“I’ll drive up ten miles into the mountains to Mr. Pender’s property,” said Seger. “For us kids, he was like a father or grandpa you didn’t have. Mr. Pender takes me on his John Deere tractor to select wood, and he says to get whatever I need.”
Although Seger is humble, her work speaks of her talent as she receives high praise from friends and neighbors.
Rick Smith found Seger’s work through a friend and asked for a project crafted by Seger to surprise his wife. “The creativity and craftsmanship I received was honestly shocking. It was beautiful and we absolutely love it,” said Smith.
Seger’s most recent design was a lifesize perfume bottle with shards of glass she hand crushed. Although her designs take some time, Seger savors every moment she gets to spend in her shop.
In two years, she has made over 50 pieces during her evenings and weekends. Seger’s hope is to own her own shop and create an awe factor in her work. Her goal is to make this woodworking hobby a career and work all day in her shop to create wine racks, home decor and more.
For more of Seger’s work, visit: www.Stur-dycustomcraft.com. If you have questions or would like to contact Seger, call: 971-217-4755.
View more Tigard Life stories at: tigardlife.com
A writer is born at multnomah university
(a test interview as a part of my being interviewed)
Olivia Lovern works as a content editor and copywriter for Multnomah University (MU). A typewriter sits in her office as a nod to her family’s long history of writers. “I would say I feel nostalgic being here. I laugh because I feel like I’ve been here a long time,” Lovern said. “I started going here back in high school and didn’t know what I wanted to do.”
Lovern’s future was decided after hearing one alumni’s story. “On a whim, I was curious and went to the journalism house. An alumni, who was a reporter, sharing about his work,” Lovern said. “One of the things I liked most about journalism was learning new things all of the time.”
Lovern continued at MU as a journalism major. She stayed at MU for the personal touch and individual attention given in her classes. “My professor was very soft spoken and meek. We connected well,” Lovern said. Meeting with professors for feedback was essential to Lovern’s success. “Someone said if you take advantage of what’s available to you, then the world opens up,” Lovern explained.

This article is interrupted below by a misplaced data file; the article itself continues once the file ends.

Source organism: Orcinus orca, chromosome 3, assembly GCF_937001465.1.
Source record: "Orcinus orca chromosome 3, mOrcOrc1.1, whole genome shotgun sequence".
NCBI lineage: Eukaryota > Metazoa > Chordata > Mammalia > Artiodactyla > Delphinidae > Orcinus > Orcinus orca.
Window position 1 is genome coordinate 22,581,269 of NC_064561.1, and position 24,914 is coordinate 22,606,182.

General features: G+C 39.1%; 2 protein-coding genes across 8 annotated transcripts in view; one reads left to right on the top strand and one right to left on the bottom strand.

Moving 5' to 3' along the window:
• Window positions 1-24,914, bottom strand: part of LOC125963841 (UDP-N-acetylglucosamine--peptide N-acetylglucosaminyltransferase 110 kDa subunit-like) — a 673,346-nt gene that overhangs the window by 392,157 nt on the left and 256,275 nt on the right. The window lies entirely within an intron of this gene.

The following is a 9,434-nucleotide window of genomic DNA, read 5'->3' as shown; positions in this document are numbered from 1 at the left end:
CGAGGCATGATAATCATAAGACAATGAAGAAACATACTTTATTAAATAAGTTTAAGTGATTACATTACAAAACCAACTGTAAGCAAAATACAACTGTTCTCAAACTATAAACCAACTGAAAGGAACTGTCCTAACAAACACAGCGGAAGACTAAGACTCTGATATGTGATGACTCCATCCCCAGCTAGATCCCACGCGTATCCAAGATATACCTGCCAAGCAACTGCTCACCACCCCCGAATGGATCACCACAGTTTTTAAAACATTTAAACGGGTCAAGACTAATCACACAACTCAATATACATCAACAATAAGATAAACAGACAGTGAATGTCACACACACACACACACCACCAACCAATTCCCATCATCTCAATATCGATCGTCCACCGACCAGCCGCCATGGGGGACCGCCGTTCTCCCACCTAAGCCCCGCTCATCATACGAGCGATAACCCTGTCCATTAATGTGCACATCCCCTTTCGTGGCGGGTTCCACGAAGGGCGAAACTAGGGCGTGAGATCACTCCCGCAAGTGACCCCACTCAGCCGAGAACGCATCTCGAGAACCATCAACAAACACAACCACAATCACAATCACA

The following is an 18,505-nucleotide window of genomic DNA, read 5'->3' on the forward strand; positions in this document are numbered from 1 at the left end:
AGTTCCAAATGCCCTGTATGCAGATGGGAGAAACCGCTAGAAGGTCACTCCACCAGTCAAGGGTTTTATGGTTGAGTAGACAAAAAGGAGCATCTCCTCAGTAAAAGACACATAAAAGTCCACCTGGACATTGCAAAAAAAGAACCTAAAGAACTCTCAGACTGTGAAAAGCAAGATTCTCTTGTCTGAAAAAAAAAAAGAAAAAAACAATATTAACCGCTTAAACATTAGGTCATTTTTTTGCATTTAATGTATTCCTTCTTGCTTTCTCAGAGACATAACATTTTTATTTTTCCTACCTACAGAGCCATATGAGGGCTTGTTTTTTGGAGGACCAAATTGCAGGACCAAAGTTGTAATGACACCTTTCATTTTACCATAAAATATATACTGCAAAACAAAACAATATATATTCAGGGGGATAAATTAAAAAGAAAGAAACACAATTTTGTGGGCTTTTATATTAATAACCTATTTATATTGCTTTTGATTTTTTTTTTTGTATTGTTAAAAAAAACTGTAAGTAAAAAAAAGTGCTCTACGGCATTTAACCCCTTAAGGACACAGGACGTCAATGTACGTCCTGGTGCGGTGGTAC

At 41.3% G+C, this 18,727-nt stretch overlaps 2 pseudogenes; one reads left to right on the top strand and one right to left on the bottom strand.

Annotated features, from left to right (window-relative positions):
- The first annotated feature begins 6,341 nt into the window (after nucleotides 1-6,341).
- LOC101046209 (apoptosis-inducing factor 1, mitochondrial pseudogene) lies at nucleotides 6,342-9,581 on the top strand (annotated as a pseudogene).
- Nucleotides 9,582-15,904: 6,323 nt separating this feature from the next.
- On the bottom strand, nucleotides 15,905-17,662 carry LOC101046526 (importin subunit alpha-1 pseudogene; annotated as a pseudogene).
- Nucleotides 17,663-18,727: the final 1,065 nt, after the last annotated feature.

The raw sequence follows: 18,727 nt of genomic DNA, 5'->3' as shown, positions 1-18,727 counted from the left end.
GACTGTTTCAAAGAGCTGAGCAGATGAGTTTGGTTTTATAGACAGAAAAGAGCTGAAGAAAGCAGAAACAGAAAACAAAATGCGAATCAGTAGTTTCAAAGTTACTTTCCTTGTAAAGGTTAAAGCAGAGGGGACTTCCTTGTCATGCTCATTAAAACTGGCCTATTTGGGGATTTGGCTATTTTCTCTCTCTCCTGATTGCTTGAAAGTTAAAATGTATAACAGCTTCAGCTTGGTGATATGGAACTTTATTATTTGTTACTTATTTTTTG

Since graduating, Lovern was hired at MU as a content editor and copywriter. She sees how her education prepared her for her career. “My boss, when I first started working for Multnomah, worked in the newspaper business for over 20 years,” Lovern said. “Hearing his feedback felt very validating. Little things would pop up that I would remember I used in the journalism program. Sometimes you don’t really know until you’re out there working.”
The college began with a focus solely on ministry and switched to include multiple majors as a certified university. Lovern is excited to be a part of the future of MU. “Now as we move forward, the vision is to keep offering programs students want that will equip them for a career,” Lovern said. “No matter if they’re a biologist or environmental scientist they can learn in this context of Christian education, and it can benefit not only their career but their personal life.”
(my passions illustrated in creative collective book)
My passions seep through every pen stroke, click of keys and words uttered. Thoughts are meaningful and inventive. I face risk and beam with courage. Passport in hand, camera around my neck, and muddy boots, I run through life with an even stride. Climbing, sometimes crawling, to the top. A view before me, my work behind, I look up and realize better views are still ahead. So, I walk, I crawl, I go on. A journey of reflection and risk. Above all learning, always learning.
i am a writer
(defining what a writer means to me)
I shoot for the bull’s eye.
I see the red and black center.
I won’t back down.
I will fire, because I am a warrior.
I know my feet are firm.
I know the movements.
I won’t back down.
I will stand, because I am a fighter.
I point straight.
I scribble softly.
I won’t back down.
I will inspire, because I am a writer.